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## Analysis Window (Step 1)

The choice of the analysis window is important. It determines the trade-off of time versus frequency resolution which affects the smoothness of the spectrum and the detectability of the frequency peaks. The most commonly used windows are called Rectangular, Triangular, Hamming, Hanning, Kaiser, and Chebyshev. Harris [7,14] gives a good discussion of these windows and many others.

To understand the effect of the window lets look at what happens to a sinusoid when we Fourier transform it. A complex sinusoid of the form when windowed, transforms to   (7)  (8)  (9)

Thus, the transform of a windowed sinusoid, isolated or part of a complex tone, is the transform of the window scaled by the amplitude of the sinusoid and centered at the sinusoid's frequency. All the standard windows are real and symmetric and have spectra of a sinc-like shape (as in Fig. 1). Considering the applications of the program, our choice will be mainly determined by two of the spectrum's characteristics: the width of the main lobe, defined as the number of bins (DFT-sample points) between the two zero crossings, and the highest side-lobe level, which measures how many dB down is the highest side-lobe from the main lobe. Ideally we would like a narrow main lobe (good resolution) and a very low side-lobe level (no cross-talk between FFT channels). The choice of window determines this trade-off. For example, the rectangular window has the narrowest main lobe, bins, but the first side-lobe is very high, dB relative to the main-lobe peak. The Hamming window has a wider main lobe, bins, and the highest side-lobe is dB down. The Blackman window worst-case side-lobe rejection is 58 dB down which is good for audio applications. A very different window, the Kaiser, allows control of the trade-off between the main-lobe width and the highest side-lobe level. If we want less main-lobe width we will get higher side-lobe level and vice versa. Since control of this trade-off is valuable, the Kaiser window is a good general-purpose choice. Let's look at this problem in a more practical situation. To resolve'' two sinusoids separated in frequency by Hz, we need (in noisy conditions) two clearly discernible main lobes; i.e., they should look something like in Fig. 2. To obtain the separation shown (main lobes meet near a 0-crossing), we require a main-lobe bandwidth in Hz such that In more detail, we have   (10)   (11)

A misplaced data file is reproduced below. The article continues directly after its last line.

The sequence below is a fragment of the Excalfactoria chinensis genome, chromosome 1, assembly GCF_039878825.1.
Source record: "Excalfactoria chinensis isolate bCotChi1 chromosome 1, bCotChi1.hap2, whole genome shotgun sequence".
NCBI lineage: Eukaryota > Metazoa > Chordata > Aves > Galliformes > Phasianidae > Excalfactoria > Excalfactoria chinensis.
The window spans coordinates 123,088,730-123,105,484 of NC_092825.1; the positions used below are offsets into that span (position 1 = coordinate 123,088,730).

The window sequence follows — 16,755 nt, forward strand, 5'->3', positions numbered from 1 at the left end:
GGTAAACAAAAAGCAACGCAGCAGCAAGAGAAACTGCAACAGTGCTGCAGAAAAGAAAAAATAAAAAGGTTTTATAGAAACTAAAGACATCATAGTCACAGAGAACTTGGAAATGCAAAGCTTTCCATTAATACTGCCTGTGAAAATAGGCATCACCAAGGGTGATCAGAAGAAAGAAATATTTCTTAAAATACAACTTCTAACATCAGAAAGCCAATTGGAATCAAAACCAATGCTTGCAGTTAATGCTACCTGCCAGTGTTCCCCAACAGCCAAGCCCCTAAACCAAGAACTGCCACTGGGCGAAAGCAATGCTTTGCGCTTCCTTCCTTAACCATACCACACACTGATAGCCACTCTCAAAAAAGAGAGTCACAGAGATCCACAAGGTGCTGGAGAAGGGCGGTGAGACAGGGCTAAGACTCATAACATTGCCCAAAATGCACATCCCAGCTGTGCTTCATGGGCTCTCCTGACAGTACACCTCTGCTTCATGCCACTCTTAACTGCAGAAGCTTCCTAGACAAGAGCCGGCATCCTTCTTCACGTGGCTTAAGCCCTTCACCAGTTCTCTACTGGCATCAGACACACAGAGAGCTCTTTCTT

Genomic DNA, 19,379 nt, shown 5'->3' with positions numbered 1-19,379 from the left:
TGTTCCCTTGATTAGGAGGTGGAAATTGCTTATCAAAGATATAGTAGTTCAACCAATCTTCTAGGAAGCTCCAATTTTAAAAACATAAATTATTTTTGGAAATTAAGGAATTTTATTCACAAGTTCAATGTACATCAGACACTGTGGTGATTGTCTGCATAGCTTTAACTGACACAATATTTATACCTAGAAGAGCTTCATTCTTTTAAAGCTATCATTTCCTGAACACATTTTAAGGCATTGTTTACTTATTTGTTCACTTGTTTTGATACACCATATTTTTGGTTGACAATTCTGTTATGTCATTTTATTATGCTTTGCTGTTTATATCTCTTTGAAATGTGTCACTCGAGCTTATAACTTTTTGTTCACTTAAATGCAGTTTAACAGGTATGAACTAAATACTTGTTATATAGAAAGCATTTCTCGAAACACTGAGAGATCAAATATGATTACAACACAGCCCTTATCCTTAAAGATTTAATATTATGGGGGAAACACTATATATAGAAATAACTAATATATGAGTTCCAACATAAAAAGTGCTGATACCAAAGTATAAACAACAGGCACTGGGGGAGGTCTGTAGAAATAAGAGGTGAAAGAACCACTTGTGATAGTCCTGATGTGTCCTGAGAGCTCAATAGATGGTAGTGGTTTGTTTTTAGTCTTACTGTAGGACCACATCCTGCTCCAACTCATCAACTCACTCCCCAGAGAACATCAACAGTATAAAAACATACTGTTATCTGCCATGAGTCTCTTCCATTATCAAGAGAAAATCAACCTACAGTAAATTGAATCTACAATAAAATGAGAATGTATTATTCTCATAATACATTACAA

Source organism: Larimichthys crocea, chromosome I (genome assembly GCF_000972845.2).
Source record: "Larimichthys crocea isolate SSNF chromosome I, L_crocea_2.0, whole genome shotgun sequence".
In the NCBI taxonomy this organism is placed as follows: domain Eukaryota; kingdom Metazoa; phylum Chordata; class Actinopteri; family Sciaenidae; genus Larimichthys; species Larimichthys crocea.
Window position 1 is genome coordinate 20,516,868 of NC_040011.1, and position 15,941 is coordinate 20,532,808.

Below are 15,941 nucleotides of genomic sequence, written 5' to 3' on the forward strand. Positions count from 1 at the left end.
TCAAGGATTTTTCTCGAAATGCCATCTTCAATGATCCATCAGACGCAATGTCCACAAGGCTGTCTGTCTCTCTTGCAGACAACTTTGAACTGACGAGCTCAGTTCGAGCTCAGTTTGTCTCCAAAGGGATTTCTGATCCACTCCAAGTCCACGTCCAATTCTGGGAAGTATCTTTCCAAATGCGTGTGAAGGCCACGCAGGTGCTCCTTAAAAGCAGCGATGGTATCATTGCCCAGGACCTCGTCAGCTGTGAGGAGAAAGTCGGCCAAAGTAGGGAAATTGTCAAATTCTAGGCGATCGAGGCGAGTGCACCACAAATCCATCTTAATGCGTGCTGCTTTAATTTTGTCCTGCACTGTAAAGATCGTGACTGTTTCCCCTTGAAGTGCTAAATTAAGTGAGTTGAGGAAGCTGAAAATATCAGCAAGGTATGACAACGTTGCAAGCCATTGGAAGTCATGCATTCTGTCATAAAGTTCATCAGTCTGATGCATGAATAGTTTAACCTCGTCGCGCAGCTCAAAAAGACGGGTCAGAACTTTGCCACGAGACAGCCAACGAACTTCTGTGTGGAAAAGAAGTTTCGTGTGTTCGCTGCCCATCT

where is the main-lobe bandwidth (in bins), the sampling rate, is the window length, and are the frequencies of the sinusoids. Thus, we need If and are successive harmonics of a fundamental frequency , then . Thus, harmonic resolution requires and thus . Note that , the period in samples. Hence, Thus, with a Hamming window, with main-lobe bandwidth bins, we want at least four periods of a harmonic signal under the window. More generally, for two sinusoids at any frequencies and , we want four periods of the difference frequency under the window.

While the main lobe should be narrow enough to resolve adjacent peaks, it should not be narrower than necessary in order to maximize time resolution in the STFT.

Since for most windows the main lobe is much wider than any side lobe, we can use this fact to avoid spurious peaks due to side-lobes oscillation. Any peak that is substantially narrower than the main-lobe width of the analysis window will be rejected as a local maximum due to side-lobe oscillations.

A final point we want to make about windows is the choice between odd and even length. An odd length window can be centered around the middle sample, while an even length one does not have a mid-point sample. If one end-point is deleted, an odd-length window can be overlapped and added so as to satisfy Eq. (6). For purposes of phase detection, we prefer a zero-phase window spectrum, and this is obtained most naturally by using a symmetric window with a sample at the time origin. We therefore use odd length windows exclusively in PARSHL.

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